Growing up in Suver, Gary Richards had no inkling of the area’s rich wartime history. He didn’t begin to delve into it until two years ago, after getting a GPS unit for Christmas and taking up geocaching.
His new hobby led him to E.E. Wilson Wildlife Area, where he located a marker hidden by another cacher on the site of one of the old Camp Adair theaters. Discovering the building’s water-filled foundation was a revelation for Richards, who suddenly realized the brush-choked game refuge near his home was actually a touchstone to the past.
Fascinated, he got hold of a map that showed the cantonment’s layout and started tracking down the other theaters, leaving his own geocaches for other searchers to find.
After learning that the chapels had distinctive foundations, he began hunting for those, using the map for a guide as he hacked through the undergrowth with a machete in search of the telltale concrete outlines.
But when he found out the chapels had been spared from the wrecking ball after the war, his interest soared to new heights. Whatever became of them?
Richards decided to find out, and his new hobby became an obsession.
“It’s turned into a real detective investigation-type thing,” he said.
First piece of the puzzle
He contacted Baker, who told him that one of the chapels was now doing duty as a Catholic church in Newport. He also had leads on a few others — including one that was rumored to be in Dallas, a Polk County community not far from Suver.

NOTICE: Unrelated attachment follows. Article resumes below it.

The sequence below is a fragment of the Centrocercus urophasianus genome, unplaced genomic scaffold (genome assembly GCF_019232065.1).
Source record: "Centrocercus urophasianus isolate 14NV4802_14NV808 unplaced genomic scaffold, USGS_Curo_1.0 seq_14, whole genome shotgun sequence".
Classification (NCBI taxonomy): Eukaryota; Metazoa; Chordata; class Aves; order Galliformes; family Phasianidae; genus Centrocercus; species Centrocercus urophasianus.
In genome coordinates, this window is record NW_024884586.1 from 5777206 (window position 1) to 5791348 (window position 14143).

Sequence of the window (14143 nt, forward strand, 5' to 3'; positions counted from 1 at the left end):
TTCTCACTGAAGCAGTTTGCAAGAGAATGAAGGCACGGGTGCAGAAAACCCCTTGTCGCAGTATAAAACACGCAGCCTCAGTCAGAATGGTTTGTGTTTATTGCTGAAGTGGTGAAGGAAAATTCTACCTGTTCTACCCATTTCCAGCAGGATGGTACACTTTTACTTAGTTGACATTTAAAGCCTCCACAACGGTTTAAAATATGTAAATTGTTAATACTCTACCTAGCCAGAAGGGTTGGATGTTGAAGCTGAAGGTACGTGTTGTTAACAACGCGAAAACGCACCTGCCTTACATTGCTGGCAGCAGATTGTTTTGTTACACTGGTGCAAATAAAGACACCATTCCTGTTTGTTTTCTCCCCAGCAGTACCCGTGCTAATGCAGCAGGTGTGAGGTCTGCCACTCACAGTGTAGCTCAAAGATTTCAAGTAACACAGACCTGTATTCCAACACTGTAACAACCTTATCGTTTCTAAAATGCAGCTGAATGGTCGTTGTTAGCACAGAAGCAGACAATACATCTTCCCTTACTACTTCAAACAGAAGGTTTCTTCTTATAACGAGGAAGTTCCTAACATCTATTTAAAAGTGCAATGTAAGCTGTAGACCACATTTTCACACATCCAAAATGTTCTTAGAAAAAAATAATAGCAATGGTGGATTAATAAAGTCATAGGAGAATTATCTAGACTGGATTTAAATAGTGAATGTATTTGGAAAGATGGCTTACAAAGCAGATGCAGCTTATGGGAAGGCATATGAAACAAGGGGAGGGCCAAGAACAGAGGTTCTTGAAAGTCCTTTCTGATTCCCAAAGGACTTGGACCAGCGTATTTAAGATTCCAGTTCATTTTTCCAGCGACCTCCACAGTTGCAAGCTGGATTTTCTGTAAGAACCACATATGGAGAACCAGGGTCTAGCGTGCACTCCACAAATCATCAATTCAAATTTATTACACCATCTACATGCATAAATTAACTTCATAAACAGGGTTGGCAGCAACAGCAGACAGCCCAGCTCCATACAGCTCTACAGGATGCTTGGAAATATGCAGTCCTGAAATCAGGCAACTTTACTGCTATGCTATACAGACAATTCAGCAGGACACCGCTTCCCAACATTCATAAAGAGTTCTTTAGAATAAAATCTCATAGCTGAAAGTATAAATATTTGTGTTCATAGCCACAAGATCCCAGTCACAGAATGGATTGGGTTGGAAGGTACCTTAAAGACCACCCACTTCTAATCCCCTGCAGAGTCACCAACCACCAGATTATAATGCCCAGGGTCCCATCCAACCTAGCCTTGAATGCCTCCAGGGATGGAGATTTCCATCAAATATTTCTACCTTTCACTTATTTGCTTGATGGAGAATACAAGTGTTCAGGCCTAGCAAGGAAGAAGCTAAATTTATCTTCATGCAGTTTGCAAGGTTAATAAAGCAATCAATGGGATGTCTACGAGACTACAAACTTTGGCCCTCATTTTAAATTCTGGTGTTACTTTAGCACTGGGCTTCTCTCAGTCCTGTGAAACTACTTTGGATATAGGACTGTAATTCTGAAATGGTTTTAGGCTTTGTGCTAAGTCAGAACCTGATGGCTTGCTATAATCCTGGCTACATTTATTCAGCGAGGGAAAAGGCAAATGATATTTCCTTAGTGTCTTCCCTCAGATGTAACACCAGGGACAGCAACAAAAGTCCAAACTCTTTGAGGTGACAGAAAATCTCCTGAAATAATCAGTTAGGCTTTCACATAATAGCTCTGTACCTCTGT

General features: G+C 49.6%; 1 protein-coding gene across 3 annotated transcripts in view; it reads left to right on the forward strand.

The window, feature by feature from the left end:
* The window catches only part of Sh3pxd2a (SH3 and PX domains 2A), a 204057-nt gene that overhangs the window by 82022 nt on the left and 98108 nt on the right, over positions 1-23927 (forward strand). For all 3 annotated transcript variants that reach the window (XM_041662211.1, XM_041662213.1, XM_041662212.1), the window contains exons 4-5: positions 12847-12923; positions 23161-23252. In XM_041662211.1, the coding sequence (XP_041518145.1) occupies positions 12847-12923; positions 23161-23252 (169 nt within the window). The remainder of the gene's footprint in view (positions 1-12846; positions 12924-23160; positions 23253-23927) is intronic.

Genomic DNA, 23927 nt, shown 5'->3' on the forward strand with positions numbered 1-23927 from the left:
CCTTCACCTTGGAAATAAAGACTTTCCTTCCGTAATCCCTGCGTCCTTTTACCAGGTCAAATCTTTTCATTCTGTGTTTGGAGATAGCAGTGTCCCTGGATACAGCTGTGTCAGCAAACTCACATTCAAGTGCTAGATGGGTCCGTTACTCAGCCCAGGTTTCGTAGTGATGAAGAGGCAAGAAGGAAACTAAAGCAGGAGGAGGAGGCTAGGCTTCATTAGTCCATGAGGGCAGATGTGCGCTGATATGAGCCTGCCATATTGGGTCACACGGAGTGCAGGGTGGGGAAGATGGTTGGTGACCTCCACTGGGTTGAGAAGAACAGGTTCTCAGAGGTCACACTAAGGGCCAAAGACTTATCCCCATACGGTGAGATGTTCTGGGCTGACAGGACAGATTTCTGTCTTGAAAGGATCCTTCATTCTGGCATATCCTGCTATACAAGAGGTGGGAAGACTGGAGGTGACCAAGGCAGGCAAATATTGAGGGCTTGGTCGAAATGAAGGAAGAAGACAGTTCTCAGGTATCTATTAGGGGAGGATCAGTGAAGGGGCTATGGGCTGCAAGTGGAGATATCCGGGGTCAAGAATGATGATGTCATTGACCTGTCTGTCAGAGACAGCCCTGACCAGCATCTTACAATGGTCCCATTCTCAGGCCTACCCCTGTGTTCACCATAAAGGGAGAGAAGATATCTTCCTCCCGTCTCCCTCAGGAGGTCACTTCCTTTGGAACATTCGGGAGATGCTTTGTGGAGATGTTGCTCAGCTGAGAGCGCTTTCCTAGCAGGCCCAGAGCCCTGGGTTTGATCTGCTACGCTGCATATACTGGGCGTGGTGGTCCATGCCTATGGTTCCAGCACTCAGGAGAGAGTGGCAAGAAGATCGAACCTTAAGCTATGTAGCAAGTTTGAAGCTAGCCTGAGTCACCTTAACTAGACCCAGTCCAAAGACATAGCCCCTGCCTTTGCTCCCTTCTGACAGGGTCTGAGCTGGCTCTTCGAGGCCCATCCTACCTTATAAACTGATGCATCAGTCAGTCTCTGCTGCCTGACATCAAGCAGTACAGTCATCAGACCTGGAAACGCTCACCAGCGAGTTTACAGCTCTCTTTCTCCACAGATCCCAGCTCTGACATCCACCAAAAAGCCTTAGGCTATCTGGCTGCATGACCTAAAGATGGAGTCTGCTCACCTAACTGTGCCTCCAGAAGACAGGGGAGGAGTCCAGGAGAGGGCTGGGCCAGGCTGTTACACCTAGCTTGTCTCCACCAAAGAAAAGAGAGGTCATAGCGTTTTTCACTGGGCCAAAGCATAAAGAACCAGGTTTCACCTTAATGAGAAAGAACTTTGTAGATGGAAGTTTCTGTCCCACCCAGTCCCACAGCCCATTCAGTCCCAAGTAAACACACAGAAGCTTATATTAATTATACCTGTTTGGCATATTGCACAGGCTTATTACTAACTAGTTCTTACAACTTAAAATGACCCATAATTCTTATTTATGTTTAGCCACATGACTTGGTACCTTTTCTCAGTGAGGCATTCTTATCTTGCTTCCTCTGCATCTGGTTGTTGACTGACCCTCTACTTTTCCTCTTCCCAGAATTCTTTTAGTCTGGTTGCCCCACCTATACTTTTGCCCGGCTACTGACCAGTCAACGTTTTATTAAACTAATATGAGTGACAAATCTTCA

Based on his own research and a couple of historic photographs from Baker’s book, Richards had a general idea of what the chapels had looked like: a simple rectangular structure with horizontal wooden siding and a peaked roof. The interior was a single room, open to the ceiling and supported on the sides by pairs of arched, laminated wooden trusses.
Richards drove past every church in Dallas, a town he knew well from years of working in a local electronics plant, but none matched his image of a Camp Adair chapel.
So he started knocking on doors, showing his old photos to ministers and church secretaries.
Finally, he got lucky. An Episcopal priest recognized the outlines of a military chapel in Trinity Lutheran Church.
A series of additions and remodels had masked the shape of the original structure, but as soon as Richards walked inside and saw the soaring glulam trusses, he knew he had found one of the lost Camp Adair chapels.
He was dumbfounded. The church was on his regular commute to work at the old Tyco Electronics plant.
“I’d been by that thing almost daily for years and didn’t know it was there,” he said.
Persistence pays off